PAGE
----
Bettina Hartmann, Christian Fottner, Karin Herrmann, Tobias Limbourg, Matthias M Weber, Karlheinz Beckh
AIMS: A major proportion of patients with diabetic foot syndrome are older than 65 years. Little is known about outcomes of these elderly patients. METHODS: We analysed 245 treatment cases in an observational single-centre study for comorbidities and outcomes over a 6-month period. RESULTS: In all, 122 patients had peripheral arterial disease which was significantly increasing with age (n = 245, df = 1, χ2  = 23.06, p ⩽ 0...
January 2017: Diabetes & Vascular Disease Research
E Andrea Nelson, Alexandra Wright-Hughes, Sarah Brown, Benjamin A Lipsky, Michael Backhouse, Moninder Bhogal, Mwidimi Ndosi, Catherine Reynolds, Gill Sykes, Christopher Dowson, Michael Edmonds, Peter Vowden, Edward B Jude, Tom Dickie, Jane Nixon
BACKGROUND: There is inadequate evidence to advise clinicians on the relative merits of swabbing versus tissue sampling of infected diabetic foot ulcers (DFUs). OBJECTIVES: To determine (1) concordance between culture results from wound swabs and tissue samples from the same ulcer; (2) whether or not differences in bacterial profiles from swabs and tissue samples are clinically relevant; (3) concordance between results from conventional culture versus polymerase chain reaction (PCR); and (4) prognosis for patients with an infected DFU at 12 months' follow-up...
November 2016: Health Technology Assessment: HTA
Naseer Ahmad, G Neil Thomas, Paramjit Gill, Francesco Torella
AIMS: To determine the prevalence of amputation and revascularisation among diabetics and non-diabetics between 2003 and 2013. METHODS: Retrospective analysis of English hospital data with census estimates for population aged 50-84 years. RESULTS: There were 42,294 major and 52,525 minor amputations and 355,545 revascularisations. Major amputation rates fell by 20% (27.7-22.9), with minor amputations (22.9-35.2) and revascularisations (199...
September 2016: Diabetes & Vascular Disease Research
Fabio Fiordaliso, Giacomo Clerici, Serena Maggioni, Maurizio Caminiti, Cinzia Bisighini, Deborah Novelli, Daniela Minnella, Alessandro Corbelli, Riccardo Morisi, Alberto De Iaco, Ezio Faglia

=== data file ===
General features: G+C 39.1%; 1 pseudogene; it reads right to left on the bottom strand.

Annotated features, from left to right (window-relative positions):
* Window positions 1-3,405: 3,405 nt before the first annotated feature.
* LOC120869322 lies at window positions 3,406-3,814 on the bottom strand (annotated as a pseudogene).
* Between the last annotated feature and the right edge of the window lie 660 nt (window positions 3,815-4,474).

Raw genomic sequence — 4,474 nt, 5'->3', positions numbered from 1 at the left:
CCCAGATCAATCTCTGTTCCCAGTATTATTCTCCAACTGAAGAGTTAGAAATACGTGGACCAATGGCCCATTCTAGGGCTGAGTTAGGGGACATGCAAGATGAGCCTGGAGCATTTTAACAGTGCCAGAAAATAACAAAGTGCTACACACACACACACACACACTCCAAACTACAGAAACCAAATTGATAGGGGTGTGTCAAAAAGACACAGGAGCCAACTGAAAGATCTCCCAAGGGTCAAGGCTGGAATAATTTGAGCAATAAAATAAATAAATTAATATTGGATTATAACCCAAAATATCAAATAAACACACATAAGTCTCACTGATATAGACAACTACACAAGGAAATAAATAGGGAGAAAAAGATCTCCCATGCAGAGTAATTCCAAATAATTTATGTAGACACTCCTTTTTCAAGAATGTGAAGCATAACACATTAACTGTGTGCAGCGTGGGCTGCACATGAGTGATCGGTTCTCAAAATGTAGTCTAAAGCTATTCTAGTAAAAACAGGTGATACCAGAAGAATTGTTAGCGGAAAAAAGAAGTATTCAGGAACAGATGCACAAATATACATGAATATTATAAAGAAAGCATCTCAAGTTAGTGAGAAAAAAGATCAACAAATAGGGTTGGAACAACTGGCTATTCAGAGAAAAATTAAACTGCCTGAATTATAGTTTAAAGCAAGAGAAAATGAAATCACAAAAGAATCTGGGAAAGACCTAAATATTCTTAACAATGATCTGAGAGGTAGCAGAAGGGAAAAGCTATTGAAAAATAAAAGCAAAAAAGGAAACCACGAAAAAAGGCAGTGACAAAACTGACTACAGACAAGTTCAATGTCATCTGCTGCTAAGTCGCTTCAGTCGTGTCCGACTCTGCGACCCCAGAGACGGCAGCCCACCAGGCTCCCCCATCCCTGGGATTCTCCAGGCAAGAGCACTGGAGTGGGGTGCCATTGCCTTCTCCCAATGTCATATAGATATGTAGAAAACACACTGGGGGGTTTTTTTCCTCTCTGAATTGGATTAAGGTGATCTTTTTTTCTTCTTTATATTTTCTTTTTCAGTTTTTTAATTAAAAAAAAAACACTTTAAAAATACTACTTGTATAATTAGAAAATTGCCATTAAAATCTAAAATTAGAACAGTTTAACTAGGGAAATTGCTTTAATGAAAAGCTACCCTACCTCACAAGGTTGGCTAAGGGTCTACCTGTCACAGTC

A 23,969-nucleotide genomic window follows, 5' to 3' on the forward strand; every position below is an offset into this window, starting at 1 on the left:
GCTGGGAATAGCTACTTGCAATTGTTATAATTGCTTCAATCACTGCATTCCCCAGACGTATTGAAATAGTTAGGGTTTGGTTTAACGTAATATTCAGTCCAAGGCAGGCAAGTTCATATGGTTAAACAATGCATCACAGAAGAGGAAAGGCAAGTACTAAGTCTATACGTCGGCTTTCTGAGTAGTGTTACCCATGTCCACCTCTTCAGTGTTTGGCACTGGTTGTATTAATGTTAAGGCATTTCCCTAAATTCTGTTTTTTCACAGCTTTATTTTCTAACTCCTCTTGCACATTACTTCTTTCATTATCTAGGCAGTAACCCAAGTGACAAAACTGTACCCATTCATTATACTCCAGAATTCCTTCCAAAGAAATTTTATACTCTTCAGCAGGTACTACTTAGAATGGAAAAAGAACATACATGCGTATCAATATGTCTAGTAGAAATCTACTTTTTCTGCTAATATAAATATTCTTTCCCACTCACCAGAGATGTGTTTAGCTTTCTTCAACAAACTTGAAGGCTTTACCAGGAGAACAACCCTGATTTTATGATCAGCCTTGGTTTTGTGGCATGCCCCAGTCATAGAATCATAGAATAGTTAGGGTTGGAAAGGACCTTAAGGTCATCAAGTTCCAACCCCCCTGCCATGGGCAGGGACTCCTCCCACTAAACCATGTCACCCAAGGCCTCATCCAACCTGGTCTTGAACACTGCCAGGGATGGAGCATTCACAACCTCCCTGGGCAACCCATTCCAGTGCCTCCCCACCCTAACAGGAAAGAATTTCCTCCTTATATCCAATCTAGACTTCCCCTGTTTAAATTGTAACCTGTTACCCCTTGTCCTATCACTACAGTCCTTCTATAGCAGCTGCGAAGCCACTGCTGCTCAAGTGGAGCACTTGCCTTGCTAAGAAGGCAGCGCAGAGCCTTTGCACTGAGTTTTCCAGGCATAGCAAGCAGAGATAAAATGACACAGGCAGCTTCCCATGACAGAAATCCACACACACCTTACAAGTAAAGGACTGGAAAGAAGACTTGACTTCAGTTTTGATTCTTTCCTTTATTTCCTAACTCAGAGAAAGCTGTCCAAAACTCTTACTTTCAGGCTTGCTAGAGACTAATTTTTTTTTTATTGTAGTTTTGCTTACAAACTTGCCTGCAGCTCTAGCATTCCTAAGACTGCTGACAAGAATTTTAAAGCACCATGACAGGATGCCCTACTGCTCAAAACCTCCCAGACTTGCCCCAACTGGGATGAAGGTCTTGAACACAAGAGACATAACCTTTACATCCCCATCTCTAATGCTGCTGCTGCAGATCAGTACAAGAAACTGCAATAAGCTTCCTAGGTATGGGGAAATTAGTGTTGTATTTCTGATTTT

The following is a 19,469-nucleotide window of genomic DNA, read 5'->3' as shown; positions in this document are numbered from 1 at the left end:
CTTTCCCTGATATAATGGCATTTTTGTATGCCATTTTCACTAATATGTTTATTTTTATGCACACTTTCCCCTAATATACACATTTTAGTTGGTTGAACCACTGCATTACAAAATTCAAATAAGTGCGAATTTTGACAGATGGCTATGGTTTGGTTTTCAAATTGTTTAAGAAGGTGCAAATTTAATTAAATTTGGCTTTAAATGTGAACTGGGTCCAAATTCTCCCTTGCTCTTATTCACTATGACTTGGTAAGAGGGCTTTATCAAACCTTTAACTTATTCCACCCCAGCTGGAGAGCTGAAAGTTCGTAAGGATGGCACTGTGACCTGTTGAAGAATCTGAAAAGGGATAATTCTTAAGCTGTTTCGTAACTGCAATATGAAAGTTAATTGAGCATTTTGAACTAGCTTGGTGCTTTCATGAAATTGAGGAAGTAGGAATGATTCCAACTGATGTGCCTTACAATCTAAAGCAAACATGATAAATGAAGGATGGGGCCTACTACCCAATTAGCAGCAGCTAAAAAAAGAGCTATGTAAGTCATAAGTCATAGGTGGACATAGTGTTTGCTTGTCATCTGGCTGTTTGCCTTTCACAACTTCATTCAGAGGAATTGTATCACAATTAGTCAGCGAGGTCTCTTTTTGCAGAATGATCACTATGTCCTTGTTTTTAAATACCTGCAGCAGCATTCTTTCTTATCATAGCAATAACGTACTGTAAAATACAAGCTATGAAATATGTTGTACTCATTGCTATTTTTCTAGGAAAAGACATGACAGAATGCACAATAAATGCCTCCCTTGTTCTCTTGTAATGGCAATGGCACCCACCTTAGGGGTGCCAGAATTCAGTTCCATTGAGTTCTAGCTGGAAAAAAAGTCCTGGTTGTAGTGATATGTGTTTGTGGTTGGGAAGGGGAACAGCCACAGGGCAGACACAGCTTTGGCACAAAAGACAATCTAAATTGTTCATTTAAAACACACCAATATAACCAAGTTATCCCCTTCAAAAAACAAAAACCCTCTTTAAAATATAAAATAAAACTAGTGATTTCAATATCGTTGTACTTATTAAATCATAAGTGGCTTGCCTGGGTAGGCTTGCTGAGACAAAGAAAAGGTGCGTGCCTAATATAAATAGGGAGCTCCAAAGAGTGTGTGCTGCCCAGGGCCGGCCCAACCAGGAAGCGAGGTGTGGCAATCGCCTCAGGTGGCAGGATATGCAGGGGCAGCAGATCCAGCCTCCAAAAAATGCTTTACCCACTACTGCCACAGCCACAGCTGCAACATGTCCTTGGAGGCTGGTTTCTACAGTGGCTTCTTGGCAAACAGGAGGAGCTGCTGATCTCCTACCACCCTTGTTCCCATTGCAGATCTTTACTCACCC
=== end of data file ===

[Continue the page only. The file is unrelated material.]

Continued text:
AIMS/HYPOTHESIS: We investigated the significance of microangiopathy in the development of foot ulcer, which is still disputed. METHODS: We assessed microangiopathy by histological analysis of the capillary ultrastructure using transmission electron microscopy and capillary density and arteriolar morphology in paraffin-embedded sections from the skin of type 2 diabetic patients: 30 neuroischaemic patients (Isc) revascularised with peripheral angioplasty and 30 neuropathic patients (Neu) with foot ulcer, compared with ten non-diabetic volunteers...
July 2016: Diabetologia
A J Beaney, I Nunney, C Gooday, K Dhatariya
AIMS: To identify which factors predict the need for minor or major amputation in patients attending a multidisciplinary diabetic foot clinic (DFC). METHODS: A retrospective analysis of patients who attended over a 27 month period were included. Patients had to have attended ≥3 consecutive consultant led clinic appointments within 6 months. Data was collected on HbA1c, clinic attendance, blood pressure, peripheral arterial disease (PAD), and co-morbidities. Patients were followed up for 1 year...
April 2016: Diabetes Research and Clinical Practice
Mendel Baba, Wendy A Davis, Paul E Norman, Timothy M E Davis
BACKGROUND: To determine temporal changes in the prevalence and associates of lower extremity amputation (LEA) complicating type 2 diabetes. METHODS: Baseline data from the longitudinal observational Fremantle Diabetes Study (FDS) relating to LEA and its risk factors collected from 1296 patients recruited to FDS Phase 1 (FDS1) from 1993 to 1996 and from 1509 patients recruited to FDS Phase 2 (FDS2) from 2008 to 2011 were analysed. Multiple logistic regression was used to determine associates of prevalent LEA in individual and pooled phases...
2015: Cardiovascular Diabetology
T Elgzyri, J Larsson, P Nyberg, J Thörne, K-F Eriksson, J Apelqvist